Trick Allows Scrutiny of Pluto’s Moon

Michael Schirber at

Near midnight of July 11, several telescopes in Chile caught a rare and wonderful sight:  the shadow of Pluto’s moon, Charon, as it passed in front of — or occulted — a distant star.

The observations, now being analyzed, may pin down the size of the moon and whether or not it has an atmosphere.  Preliminary indications from one group seem to suggest little or no gaseous envelope.

Charon blocked the light of the relatively faint star C313.2, casting a shadow that was roughly the same size as the moon itself — around 630 miles wide.  A previous occultation by Charon of a different background star was observed in 1980, but only one telescope — with limited precision — managed to observe that event.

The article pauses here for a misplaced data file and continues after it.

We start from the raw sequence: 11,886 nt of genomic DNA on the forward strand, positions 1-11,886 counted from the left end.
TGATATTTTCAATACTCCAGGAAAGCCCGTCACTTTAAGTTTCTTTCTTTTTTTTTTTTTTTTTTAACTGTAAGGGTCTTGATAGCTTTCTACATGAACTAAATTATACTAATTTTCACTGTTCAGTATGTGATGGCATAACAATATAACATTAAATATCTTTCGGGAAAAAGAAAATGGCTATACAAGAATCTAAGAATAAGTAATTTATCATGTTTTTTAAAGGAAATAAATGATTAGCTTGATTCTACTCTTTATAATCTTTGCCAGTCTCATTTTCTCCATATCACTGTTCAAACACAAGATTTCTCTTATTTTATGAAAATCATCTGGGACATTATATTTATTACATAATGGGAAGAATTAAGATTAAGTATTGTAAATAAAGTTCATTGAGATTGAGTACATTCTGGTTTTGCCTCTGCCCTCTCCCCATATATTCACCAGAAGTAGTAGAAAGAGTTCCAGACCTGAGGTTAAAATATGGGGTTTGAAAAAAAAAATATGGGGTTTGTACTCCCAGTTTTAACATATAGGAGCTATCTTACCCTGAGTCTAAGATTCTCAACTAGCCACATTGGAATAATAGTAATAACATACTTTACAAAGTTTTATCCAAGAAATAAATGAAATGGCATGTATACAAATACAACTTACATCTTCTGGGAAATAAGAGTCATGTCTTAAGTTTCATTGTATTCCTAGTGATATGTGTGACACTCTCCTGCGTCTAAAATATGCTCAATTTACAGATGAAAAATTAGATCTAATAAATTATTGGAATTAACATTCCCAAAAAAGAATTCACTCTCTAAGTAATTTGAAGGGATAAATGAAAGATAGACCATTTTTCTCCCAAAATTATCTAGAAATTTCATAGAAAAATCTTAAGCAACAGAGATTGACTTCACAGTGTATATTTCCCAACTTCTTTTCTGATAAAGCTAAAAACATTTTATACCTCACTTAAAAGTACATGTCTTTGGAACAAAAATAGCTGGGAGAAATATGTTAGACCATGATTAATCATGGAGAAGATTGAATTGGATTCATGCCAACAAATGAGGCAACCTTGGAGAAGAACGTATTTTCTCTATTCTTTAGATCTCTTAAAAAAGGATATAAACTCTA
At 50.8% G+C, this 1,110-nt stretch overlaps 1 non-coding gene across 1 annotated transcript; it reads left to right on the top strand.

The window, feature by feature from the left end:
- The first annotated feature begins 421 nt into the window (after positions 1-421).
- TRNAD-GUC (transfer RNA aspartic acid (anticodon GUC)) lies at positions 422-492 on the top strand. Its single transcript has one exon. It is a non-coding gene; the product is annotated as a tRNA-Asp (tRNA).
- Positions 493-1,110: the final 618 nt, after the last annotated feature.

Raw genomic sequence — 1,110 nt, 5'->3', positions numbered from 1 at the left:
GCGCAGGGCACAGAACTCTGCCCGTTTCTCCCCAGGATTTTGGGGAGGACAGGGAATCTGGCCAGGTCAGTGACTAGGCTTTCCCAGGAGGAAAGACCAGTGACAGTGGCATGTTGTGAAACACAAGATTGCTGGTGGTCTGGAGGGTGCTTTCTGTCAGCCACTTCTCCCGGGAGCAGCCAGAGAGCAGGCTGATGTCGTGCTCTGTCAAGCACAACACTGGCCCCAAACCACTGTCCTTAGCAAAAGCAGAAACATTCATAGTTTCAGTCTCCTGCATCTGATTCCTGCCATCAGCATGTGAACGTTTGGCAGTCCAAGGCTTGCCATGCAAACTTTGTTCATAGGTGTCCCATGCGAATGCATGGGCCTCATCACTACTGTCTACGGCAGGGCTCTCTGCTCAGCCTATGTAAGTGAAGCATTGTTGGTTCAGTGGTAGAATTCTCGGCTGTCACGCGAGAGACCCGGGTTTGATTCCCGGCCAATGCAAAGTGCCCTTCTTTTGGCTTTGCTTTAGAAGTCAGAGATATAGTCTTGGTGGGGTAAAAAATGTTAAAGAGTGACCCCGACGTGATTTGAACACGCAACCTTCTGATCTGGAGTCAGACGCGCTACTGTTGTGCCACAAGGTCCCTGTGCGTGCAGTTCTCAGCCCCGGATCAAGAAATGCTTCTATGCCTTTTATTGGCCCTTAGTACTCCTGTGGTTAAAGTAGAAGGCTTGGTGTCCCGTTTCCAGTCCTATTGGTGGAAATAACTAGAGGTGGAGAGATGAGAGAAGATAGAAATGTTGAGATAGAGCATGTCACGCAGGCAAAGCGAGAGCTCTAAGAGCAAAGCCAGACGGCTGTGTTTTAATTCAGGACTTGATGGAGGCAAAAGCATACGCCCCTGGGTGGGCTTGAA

To have eight major telescopes and three separate astronomy teams recording this most recent alignment is considered very fortuitous — especially since a year ago no one knew that this shadowy event would happen at all.

More here.